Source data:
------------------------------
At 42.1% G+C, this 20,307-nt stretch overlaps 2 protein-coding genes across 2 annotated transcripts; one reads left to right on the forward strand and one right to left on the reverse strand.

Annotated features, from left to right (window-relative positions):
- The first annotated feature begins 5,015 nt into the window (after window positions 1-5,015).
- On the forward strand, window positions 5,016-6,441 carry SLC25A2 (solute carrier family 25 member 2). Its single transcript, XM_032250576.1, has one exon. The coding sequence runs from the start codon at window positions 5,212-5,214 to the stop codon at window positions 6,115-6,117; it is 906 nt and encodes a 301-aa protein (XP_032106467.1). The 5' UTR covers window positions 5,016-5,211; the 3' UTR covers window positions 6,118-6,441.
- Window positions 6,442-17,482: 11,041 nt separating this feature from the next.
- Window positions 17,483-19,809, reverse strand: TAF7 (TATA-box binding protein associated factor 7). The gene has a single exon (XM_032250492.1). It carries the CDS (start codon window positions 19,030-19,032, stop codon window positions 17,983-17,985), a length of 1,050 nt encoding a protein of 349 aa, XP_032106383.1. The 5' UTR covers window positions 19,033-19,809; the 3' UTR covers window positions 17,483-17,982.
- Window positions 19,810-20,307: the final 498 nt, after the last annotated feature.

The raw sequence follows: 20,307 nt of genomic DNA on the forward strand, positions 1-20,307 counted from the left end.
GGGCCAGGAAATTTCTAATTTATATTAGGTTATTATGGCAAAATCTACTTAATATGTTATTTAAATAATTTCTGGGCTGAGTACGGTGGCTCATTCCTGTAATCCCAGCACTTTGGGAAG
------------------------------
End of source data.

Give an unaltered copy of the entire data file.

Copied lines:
At 42.1% G+C, this 20,307-nt stretch overlaps 2 protein-coding genes across 2 annotated transcripts; one reads left to right on the forward strand and one right to left on the reverse strand.

Annotated features, from left to right (window-relative positions):
- The first annotated feature begins 5,015 nt into the window (after window positions 1-5,015).
- On the forward strand, window positions 5,016-6,441 carry SLC25A2 (solute carrier family 25 member 2). Its single transcript, XM_032250576.1, has one exon. The coding sequence runs from the start codon at window positions 5,212-5,214 to the stop codon at window positions 6,115-6,117; it is 906 nt and encodes a 301-aa protein (XP_032106467.1). The 5' UTR covers window positions 5,016-5,211; the 3' UTR covers window positions 6,118-6,441.
- Window positions 6,442-17,482: 11,041 nt separating this feature from the next.
- Window positions 17,483-19,809, reverse strand: TAF7 (TATA-box binding protein associated factor 7). The gene has a single exon (XM_032250492.1). It carries the CDS (start codon window positions 19,030-19,032, stop codon window positions 17,983-17,985), a length of 1,050 nt encoding a protein of 349 aa, XP_032106383.1. The 5' UTR covers window positions 19,033-19,809; the 3' UTR covers window positions 17,483-17,982.
- Window positions 19,810-20,307: the final 498 nt, after the last annotated feature.

The raw sequence follows: 20,307 nt of genomic DNA on the forward strand, positions 1-20,307 counted from the left end.
GGGCCAGGAAATTTCTAATTTATATTAGGTTATTATGGCAAAATCTACTTAATATGTTATTTAAATAATTTCTGGGCTGAGTACGGTGGCTCATTCCTGTAATCCCAGCACTTTGGGAAG